Single mothers, ethnic minorities, and disabled people are some of the hardest hit by tax and public spending changes introduced since 2010, with disabled people in particular seeing their annual incomes slashed by thousands of pounds a year.
New research by the Equality and Human Rights Commission (EHRC), pushished earlier this week, found that the biggest losers of Tory austerity measures are families with at least one disabled adult and one disabled child, who stand to lose £5,000 year on average due to tax and welfare reforms by 2022.
The report also warns that white households are predicted to lose on average £550 a year between 2012–2022, while black households lose over £2,900 and Asian households lose an average of £1200.
And according to the report’s findings, women incomes have been cut by almost six-times more than men. Women are on course to lose an average of £250 a year, compared to just £40 for men, rising to over £1,200 for women in the 35–44 age group compared with less than £350 for men.
Whilst the report focuses heavily on the impact of Westminster-imposed austerity on household incomes across Scotland, it also draws attention to how some socio-economic and ethnic groups across the UK have been hit much harder than others.
Returning to the impact of Westminster cuts on families in Scotland, the report finds that by 2022 household incomes in Scotland will drop by (as quoted):
8.5% for Scotland’s poorest families
8% for larger families
7.8% for female lone parent households
6.5% for black households
5% for severely disabled people
4% for younger people
The report also predicts that child poverty in Scotland will have increased by 8% by 2021–22, resulting in around 80,000 more children in poverty.
John Wilkes, Head of EHRC Scotland, said: “The findings show just how stark and how unequal the combined impact of the recession, austerity and public spending cuts have been.
“Using this new approach to assess the combined impact of tax and spend policy reveals that it is the most marginalised who suffer the most.
“We already know that ethnic minorities, disabled people, and lone parents are much more likely to live in poverty than other Scots, and face far higher than average unemployment.
“What this research clearly shows is that we can and must consider the different impacts on different groups before we make major policy changes.
“Otherwise we risk increasing the inequalities in our society. Positive policies in Scotland such as mitigating effects of some social security changes has saved many from even greater income losses.”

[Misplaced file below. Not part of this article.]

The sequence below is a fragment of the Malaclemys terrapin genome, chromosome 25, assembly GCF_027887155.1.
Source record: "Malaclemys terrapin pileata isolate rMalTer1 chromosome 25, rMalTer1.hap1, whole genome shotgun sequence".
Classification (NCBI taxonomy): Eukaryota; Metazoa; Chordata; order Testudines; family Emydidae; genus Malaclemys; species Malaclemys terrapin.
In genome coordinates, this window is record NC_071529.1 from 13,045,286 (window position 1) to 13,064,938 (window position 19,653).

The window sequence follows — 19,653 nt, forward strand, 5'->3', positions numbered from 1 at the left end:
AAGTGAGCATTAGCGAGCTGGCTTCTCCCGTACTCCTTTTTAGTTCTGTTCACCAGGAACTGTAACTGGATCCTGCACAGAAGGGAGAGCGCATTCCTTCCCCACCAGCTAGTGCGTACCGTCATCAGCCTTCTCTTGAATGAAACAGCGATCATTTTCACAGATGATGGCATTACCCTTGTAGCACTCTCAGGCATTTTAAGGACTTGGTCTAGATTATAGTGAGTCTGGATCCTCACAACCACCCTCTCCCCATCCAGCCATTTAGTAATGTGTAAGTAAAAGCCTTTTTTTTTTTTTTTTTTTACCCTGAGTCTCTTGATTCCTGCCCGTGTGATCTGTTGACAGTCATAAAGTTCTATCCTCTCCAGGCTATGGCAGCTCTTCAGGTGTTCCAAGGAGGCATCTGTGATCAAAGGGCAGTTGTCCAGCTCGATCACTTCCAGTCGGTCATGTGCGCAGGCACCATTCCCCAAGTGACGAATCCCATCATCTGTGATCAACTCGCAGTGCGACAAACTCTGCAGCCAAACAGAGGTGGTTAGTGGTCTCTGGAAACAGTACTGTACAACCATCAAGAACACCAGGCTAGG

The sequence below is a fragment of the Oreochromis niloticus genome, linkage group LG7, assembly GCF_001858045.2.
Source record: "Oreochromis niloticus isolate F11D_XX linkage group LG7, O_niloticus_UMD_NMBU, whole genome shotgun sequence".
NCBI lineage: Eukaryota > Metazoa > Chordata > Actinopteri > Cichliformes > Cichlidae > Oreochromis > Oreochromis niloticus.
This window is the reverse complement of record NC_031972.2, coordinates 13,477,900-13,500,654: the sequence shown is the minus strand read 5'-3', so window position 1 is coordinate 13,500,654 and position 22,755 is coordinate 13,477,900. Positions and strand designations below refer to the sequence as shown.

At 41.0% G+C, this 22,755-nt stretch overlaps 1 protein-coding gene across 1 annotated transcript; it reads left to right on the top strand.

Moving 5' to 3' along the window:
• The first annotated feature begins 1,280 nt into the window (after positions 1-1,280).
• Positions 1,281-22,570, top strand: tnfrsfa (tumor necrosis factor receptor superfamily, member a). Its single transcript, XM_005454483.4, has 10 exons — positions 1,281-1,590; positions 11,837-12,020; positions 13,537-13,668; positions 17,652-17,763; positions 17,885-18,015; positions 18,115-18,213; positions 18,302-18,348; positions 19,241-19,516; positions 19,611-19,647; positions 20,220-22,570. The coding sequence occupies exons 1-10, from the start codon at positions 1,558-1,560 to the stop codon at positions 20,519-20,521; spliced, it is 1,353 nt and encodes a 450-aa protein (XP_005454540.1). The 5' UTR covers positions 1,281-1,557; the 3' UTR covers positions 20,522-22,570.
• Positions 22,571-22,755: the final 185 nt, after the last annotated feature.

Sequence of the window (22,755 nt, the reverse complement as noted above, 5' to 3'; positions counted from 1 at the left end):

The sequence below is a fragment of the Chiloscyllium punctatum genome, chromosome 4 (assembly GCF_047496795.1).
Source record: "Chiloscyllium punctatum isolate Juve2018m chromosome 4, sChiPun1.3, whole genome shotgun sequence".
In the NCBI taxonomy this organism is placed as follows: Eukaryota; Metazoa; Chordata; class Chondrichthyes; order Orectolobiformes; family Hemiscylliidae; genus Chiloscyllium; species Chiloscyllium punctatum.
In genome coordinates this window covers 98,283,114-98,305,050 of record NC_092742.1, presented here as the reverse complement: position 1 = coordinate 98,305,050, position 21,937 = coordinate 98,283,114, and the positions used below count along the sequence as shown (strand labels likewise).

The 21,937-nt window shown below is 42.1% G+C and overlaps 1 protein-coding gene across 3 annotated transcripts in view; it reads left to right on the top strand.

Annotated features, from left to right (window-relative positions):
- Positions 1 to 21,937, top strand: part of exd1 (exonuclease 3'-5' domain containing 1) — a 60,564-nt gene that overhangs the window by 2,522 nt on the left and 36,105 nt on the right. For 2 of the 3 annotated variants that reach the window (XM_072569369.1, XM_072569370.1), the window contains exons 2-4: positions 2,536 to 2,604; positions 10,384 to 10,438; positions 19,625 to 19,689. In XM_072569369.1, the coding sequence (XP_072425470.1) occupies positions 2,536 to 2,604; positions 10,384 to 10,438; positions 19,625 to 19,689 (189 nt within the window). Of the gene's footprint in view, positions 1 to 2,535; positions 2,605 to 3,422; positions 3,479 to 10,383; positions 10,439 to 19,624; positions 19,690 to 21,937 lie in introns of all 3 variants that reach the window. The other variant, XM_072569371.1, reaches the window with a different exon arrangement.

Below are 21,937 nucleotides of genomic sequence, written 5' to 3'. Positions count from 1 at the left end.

One of our report’s authors, Howard Reed, who presented the findings to the Scottish Parliament, said: “This research shows that the combined impact of tax and social security reforms since 2010 has hit the poorest households in Scotland hardest and has also had detrimental effects for particular kinds of families, especially women, lone parents and households with three or more children, black households, and households with severely disabled people.
“The Scottish government’s own spending choices have mitigated some – but not all – of the adverse consequences of the tax and social security decisions made by the UK government in Westminster.”
A seperate report, published today by the Resolution Foundation, warns that 29% of Scottish children could be living below the breadline within five years.
The report warns that child poverty in Scotland is on course to reach a 20-year high by 2023-24, and calls on the Scottish Government to “implement much more radical changes to social security than it has done to date”.
Adam Corlett, Senior Economic Analyst at the Resolution Foundation, said: “Child poverty across Scotland is on course to rise substantially in the coming years, and risks reaching a 20-year high by 2023.
“This would mean a further 60,000 children across Scotland falling below the poverty line, and the Scottish government missing its target to reduce child poverty by over 100,000 children.
“This worrying rise in poverty is almost entirely driven by UK-wide decisions, such as the £12bn worth of working-age benefits cuts.
“But that doesn’t mean policy makers in Scotland are powerless to respond.
“If the Scottish government is to meet its ambitious – and welcome – child poverty reduction targets, it will need to implement much more radical changes to social security than it has done to date.”